The Dance of Fools – Awa Odori

If you visit one of the many festivals held across Japan this summer, chances are you will hear the distinctive Awa Yoshikono, played on shamisen, taiko drums and flute, and heralded by the striking of a kane bell. This is the music of Awa Odori, the most popular of the traditional “bon odori” (盆踊り bon dances) performed during the summer as part of the obon (お盆) festival for the dead.


Awa Odori comes from Tokushima Prefecture on the island of Shikoku. “Awa” is the name of the feudal province which later became Tokushima. There are tales of Awa Odori originating in the 16th century after drunken revellers took to dancing in the streets of Tokushima in celebration of the completion of Tokushima Castle. While there is no firm evidence to support this, the exuberant, sometimes frenzied nature of the dance is in keeping with the story’s theme of drunken revelry. Traditional lyrics to the music used for Awa Odori translates to “The dancers are fools and the watchers are fools; if both are fools, you may as well dance”.

Tokushima’s Awa Odori festival runs from the 12th-15th August and, attracting well over a million visitors every year, is one of the largest dance festivals in the world. Its popularity has allowed it to become the best-known of the bon dances. Thousands of ren (, dance groups) gather in Tokushima City and perform in the streets over the course of the festival.

(Women dancing the onna-odori)

(Women dancing the onna-odori)

The Dancers

There are two forms of dance performed within Awa Odori – the men’s dance, otoko-odori (男踊り) and the women’s dance, onna-odori (女踊り). While otoko-odori is performed by men and women alike, onna-odori is performed by women only. Most ren are made up of both types of dancer. The onna-odori dancers wear yukata (浴衣, a light summer kimono), a straw hat, and geta (下駄, wooden sandals) on their feet. For otoko-odori, dancers wear either a yukata, tucked in at the bottom, or a happi (法被, a short, light festival coat) with shorts, and wear only a special kind of rubber-soled tabi (足袋, traditional sock) on their feet. Clothing is often branded with the name of the ren. While onna-odori dancers stand tall and elegantly for their dance, otoko-odori is more wild, and dancers bend their knees and keep their bodies low as they proceed. Each ren has its own musicians who play the Awa Yoshikono, and there is usually also a dancer carrying a paper lantern with the ren’s name at the front of the group.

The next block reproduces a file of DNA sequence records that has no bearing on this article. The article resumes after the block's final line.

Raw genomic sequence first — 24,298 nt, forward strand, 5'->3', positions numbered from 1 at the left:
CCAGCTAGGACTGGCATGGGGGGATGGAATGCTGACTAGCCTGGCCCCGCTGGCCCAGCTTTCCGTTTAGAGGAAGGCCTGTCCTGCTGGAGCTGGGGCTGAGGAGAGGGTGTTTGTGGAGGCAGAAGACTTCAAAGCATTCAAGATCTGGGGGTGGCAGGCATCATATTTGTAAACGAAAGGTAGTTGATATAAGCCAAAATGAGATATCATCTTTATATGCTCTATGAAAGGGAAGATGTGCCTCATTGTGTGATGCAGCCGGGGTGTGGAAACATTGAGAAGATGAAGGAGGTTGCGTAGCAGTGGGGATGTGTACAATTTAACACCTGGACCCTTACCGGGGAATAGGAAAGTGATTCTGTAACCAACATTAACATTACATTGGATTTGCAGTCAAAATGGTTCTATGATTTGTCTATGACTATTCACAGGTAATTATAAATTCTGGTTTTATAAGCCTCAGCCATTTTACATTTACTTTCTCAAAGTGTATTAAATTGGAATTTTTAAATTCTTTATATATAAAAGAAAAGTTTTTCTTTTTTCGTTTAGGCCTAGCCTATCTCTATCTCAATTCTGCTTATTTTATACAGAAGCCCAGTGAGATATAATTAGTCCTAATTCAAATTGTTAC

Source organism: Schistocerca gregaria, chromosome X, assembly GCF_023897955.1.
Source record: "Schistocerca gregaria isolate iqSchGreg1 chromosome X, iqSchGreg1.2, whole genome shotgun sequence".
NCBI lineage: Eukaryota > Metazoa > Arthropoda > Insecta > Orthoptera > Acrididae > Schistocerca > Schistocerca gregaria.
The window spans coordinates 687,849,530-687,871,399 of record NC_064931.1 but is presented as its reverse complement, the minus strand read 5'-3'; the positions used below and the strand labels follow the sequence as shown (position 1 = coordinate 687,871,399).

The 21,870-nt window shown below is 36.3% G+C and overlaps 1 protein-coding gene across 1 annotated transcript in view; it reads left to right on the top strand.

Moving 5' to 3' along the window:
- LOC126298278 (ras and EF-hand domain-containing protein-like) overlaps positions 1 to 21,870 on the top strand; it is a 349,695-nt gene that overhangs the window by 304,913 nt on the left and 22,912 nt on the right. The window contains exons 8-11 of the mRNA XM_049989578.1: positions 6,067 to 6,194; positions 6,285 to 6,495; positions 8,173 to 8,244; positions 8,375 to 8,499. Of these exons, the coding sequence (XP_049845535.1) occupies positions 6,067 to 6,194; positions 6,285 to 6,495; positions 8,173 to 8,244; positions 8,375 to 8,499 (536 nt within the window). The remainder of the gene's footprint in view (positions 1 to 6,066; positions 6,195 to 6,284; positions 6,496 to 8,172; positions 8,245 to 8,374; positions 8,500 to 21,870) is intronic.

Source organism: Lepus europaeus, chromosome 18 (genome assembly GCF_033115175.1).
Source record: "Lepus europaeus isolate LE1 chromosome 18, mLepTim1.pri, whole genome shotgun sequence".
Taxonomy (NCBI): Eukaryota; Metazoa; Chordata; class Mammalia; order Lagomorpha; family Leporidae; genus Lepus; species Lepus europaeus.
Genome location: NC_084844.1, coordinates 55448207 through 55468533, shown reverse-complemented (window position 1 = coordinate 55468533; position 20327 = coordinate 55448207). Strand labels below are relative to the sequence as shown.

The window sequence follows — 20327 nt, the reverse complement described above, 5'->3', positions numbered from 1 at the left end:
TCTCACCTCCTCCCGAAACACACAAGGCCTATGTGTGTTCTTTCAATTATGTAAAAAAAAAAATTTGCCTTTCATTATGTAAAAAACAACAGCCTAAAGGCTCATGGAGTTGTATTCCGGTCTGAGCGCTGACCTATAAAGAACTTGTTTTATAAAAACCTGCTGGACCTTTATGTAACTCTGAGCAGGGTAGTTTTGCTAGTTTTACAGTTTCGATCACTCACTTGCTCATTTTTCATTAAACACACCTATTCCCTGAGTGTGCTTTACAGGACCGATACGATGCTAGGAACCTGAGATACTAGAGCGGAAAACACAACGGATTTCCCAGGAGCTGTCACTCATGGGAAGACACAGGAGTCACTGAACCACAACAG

Some ren have a long history, and members practise all year round in preparation for the festival. Others are less formal, and practice only in the summer months. There are ren formed by community groups and others sponsored by national companies or made up of staff and customers of local businesses. The suffix “-ren” is used for all groups, and its meaning of “unable to” in the local dialect is used for wordplay in group names. One group which annually welcomes over a hundred non-Japanese amateur dancers is called Arasowa-ren (あらそわ連), meaning “cannot/will not fight”, emphasising its goal of international cooperation.

(Men dancing otoko-odori)

(Men dancing otoko-odori)

The Dance

In the run-up to the festival, most of central Tokushima City becomes a venue for the dance. The grandest “stages” have viewing stands constructed on two sides, and tickets for admission are sold. Other performance areas are free, and side streets often become the venue for impromptu dancing from groups awaiting their turn on one of the stages. When their time comes round, the dancers proceed onto the stage, dancing in procession from one end to the other. As one ren leaves the stage another is already beginning their dance at the other end. While the basic movements of the dance are predetermined, groups use formations and changes in tempo to add distinctiveness to their performance. It is common for the ren to pause mid-stage while otoko-odori dancers in the group carry out an energetic form of the dance.

(An indoor performance of Awa Odori)

(An indoor performance of Awa Odori)

You can find out more about Awa Odori on Tokushima Prefecture’s official site

At other times of year, Awa Odori performances can be viewed at the Awa Odori Kaikan in Tokushima City.

2-20 Shinmachibashi, Tokushima, Tokushima pref.
5 minutes from Tokushima station
Website: Awa Odori Kaikan (Japanese only)
Awa Odori Kaikan

Awa Odori can be witnessed at obon festivals across Japan. In Tokyo, the largest dedicated Awa Odori festival is in Koenji, Suginami ward. Information can be found on their website (Japanese only)

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